When I first became a Christian my orbit changed. I accepted the teachings of Christ with zeal and vigor. I was a new creation in Christ and I certainly enjoyed the privileges that came with my new found salvation. Political views changed simultaneously with the change in crowd.
As I started a fledgling walk with Christ, the thing I most remember about my early tutelage from the other men in the church was that along side the counsel to read the bible, pray, and meditate on the goodness of Christ, I was advised to follow an additional path. One I found strange, but accepted nonetheless. So many people told me the same thing that I melded these thoughts into my Christian theology.
“Buy Guns.” It was the mantra that I heard over and over again. It was soon to be followed up with the statement, “Stock pile ammo, you’ll need it when they come to get us”- I heard it everywhere. I didn’t think too much about it. I just did what every one else was doing- buying guns. It was exciting- I’d never owned a gun before, and it was kind of novel to have one. Over the next few years, I amassed a small arsenal, just like the ones my friends in the church had.
The funny thing is that my church was, and is to this day, filled with regular, normal people. There were no weirdoes, no freaks. What is it in Christian theology that lends to this type of thinking? Every church in America is permeated with this ideology- that we need to protect ourselves from the great evil, the revokers of the Second Amendment. Over the past decade, my thoughts moved from being in a constant frenzy over the gospel according to the National Rifle Association to the dust that had settled upon my gun collection. You know the ones that were supposed to protect my family when “they” came to get us.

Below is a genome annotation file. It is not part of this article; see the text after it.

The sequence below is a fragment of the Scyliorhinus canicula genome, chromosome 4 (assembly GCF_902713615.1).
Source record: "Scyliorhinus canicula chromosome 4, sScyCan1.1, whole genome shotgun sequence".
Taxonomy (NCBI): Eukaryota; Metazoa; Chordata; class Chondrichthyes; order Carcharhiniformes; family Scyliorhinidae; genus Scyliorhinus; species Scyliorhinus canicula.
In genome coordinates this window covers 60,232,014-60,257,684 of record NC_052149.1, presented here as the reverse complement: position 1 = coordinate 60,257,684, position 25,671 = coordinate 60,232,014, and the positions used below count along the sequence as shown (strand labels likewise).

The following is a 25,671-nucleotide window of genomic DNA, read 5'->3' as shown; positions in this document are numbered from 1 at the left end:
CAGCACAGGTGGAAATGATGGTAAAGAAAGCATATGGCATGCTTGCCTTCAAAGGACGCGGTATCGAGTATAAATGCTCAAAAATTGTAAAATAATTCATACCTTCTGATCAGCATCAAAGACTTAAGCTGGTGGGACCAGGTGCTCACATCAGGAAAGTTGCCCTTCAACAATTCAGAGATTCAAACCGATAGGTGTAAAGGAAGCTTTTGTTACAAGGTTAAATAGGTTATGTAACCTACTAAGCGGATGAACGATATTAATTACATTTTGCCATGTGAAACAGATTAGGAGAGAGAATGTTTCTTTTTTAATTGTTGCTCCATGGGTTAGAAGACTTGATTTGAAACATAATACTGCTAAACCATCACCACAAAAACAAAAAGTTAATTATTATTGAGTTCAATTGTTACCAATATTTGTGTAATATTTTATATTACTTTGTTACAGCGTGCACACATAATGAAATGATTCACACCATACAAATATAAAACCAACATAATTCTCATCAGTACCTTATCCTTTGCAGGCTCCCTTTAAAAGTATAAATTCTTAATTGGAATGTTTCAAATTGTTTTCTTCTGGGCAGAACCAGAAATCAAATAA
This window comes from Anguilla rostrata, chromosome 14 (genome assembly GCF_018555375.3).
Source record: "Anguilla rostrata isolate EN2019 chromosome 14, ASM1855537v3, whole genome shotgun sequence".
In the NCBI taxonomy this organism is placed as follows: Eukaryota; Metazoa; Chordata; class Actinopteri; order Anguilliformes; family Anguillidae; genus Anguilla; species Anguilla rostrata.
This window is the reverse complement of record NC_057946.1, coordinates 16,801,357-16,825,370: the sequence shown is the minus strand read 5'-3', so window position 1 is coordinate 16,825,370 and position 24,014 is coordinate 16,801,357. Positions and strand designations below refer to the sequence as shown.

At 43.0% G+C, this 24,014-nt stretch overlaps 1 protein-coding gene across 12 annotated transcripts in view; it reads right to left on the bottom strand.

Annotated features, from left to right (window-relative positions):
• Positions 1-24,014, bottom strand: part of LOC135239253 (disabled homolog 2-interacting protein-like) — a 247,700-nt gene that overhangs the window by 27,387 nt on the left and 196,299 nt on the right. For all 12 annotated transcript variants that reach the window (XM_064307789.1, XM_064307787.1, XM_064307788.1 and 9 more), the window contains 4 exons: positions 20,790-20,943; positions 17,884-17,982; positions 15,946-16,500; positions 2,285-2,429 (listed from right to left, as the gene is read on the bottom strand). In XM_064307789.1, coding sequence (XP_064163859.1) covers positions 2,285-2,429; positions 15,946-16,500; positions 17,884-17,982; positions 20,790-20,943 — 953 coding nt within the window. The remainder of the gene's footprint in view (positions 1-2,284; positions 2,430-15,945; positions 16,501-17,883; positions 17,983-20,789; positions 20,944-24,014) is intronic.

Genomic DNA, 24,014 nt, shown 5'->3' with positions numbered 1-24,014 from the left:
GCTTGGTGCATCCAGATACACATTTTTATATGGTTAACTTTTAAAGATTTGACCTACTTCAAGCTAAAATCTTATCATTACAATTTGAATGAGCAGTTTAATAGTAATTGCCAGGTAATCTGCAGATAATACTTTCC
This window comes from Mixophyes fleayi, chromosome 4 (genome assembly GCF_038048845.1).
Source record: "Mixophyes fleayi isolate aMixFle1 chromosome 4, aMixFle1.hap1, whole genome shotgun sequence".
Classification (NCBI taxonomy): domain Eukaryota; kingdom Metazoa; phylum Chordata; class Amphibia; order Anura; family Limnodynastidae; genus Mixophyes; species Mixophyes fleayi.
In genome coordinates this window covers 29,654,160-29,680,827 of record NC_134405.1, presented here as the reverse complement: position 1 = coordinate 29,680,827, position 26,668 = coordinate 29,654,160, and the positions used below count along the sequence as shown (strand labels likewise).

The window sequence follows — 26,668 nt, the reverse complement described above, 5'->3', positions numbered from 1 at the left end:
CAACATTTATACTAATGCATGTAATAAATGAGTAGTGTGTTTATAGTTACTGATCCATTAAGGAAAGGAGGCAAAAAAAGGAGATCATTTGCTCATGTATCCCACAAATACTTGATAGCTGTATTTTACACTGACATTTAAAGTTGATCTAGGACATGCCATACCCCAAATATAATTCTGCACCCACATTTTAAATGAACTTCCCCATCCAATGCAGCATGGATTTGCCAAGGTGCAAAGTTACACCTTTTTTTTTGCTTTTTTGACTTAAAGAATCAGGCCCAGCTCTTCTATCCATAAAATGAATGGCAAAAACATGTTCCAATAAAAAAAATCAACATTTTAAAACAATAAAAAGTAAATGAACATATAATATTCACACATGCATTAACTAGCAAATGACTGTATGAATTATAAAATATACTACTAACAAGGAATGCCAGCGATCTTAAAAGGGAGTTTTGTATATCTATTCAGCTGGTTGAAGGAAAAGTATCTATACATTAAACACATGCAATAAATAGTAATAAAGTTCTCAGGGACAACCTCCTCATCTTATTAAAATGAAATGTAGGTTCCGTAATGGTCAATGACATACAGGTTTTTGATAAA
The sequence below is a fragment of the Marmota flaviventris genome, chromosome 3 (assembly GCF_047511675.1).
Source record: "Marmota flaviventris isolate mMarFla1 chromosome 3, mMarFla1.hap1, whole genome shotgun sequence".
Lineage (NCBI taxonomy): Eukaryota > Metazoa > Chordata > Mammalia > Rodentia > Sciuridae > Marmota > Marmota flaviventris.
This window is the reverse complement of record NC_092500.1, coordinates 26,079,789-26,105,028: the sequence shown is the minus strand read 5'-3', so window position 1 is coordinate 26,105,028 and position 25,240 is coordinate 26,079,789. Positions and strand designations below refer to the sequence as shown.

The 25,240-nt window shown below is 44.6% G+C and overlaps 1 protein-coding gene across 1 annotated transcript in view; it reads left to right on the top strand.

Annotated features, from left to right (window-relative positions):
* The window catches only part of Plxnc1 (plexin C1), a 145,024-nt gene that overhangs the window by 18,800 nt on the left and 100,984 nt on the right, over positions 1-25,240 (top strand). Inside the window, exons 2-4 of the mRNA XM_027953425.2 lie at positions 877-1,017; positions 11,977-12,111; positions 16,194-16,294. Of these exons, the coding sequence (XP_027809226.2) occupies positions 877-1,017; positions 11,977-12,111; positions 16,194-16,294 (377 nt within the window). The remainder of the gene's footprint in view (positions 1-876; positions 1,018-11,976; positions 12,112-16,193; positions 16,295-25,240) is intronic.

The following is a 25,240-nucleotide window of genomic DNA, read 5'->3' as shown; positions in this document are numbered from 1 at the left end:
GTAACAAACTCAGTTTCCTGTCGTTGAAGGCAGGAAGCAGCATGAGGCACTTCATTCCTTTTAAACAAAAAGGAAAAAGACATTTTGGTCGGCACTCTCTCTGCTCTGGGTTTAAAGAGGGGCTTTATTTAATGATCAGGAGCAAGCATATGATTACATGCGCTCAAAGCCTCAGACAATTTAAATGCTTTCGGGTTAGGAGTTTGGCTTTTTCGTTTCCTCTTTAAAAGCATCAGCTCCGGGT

I started to think about how “they” came to get Christ, and how he was led, as a lamb, to the slaughter. If Christ had followed through on Peter’s actions, I wonder where we would all be now. The gospel is filled with messages of peace, and yet these ideas of self protection have crept into our collective church thinking & popular theology.
This past month, I sold my guns. Strangely, I felt a burden leave my household, as the icons of personal preservation slipped from my grip. Today’s troubled world made the decision all the easier as threats become more pervasive, sinister, and harder to define. I don’t live under the law, as my Savior came to fulfill the law- Christ wasn’t hung on a cross because he said an “eye for an eye…” but rather “turn your other cheek”. By liquidating my gun cabinet and its contents, I transferred the protection of my family and of my rights to Jesus Christ. Believe me; my future is in far better a place in the hands of Christ than it would ever be in my own. It is when man charts his own course that he finds himself hopelessly lost in the quagmire that draws down the world.
How is it that the church is more unified on the issue of gun ownership than it is on the subjects of homosexual rights, or even abortion? Talk about the great commission to a room full of Christian men and we’ll (yes me included) mope around and state that it an issue best left to the evangelists in the crowd. Talk about the Second Amendment and we’ll (again me included) all be engaged in a passionate discussion.
Perhaps the greater issue is that the American church has gotten so far away from the true teachings of Christ that skewed ideals are more prominent than those that are scriptural. As we Christians struggle to preserve the way of life that our country was founded upon, I suggest that we jettison the millstones that keep us trapped in the bastions of our own power and follow the simple Gospel.
So I sold my guns. I’ve been told I’m now a subject rather that a citizen. If I hear again that I have forfeited my citizenship because I choose to trust in Christ rather than the trigger- I’ll puke.
Stephen A. McDonald Bigtreenews.com
Within the context of some narrowing of Europe's inequalities, Portugal is a country with evident relative impoverishment.